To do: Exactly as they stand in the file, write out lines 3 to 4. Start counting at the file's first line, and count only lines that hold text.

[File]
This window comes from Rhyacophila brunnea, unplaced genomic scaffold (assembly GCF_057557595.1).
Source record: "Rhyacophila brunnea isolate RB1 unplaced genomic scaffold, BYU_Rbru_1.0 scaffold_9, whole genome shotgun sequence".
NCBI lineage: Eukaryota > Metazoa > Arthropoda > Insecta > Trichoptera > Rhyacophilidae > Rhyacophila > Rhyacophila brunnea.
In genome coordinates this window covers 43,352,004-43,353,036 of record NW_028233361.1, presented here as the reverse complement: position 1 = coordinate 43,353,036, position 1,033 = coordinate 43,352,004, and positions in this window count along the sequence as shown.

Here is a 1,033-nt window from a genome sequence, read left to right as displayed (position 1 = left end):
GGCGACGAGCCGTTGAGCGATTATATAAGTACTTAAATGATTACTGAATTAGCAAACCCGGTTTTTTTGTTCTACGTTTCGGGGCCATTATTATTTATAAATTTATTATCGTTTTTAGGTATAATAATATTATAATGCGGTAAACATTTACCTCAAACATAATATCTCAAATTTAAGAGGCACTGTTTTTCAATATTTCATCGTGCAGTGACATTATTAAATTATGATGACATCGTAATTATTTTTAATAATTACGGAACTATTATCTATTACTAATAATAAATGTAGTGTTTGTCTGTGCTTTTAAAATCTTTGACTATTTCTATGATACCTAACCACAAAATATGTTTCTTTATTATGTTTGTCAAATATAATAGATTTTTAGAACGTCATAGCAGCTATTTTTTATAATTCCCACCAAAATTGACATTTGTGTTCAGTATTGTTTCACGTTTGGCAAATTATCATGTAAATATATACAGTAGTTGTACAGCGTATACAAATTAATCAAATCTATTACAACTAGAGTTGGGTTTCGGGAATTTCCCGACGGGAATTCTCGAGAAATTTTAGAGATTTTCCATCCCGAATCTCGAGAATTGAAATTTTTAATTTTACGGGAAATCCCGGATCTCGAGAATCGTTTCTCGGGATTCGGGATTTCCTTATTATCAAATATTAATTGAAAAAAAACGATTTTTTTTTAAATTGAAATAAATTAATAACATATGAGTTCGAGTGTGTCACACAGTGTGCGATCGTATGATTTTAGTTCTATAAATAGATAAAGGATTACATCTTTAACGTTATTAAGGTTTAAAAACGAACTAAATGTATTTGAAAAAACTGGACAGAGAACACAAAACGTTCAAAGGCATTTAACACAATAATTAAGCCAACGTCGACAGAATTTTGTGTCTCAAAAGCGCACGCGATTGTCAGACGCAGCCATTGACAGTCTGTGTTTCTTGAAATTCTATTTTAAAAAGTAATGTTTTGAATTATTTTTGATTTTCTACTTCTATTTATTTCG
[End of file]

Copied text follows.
NCBI lineage: Eukaryota > Metazoa > Arthropoda > Insecta > Trichoptera > Rhyacophilidae > Rhyacophila > Rhyacophila brunnea.
In genome coordinates this window covers 43,352,004-43,353,036 of record NW_028233361.1, presented here as the reverse complement: position 1 = coordinate 43,353,036, position 1,033 = coordinate 43,352,004, and positions in this window count along the sequence as shown.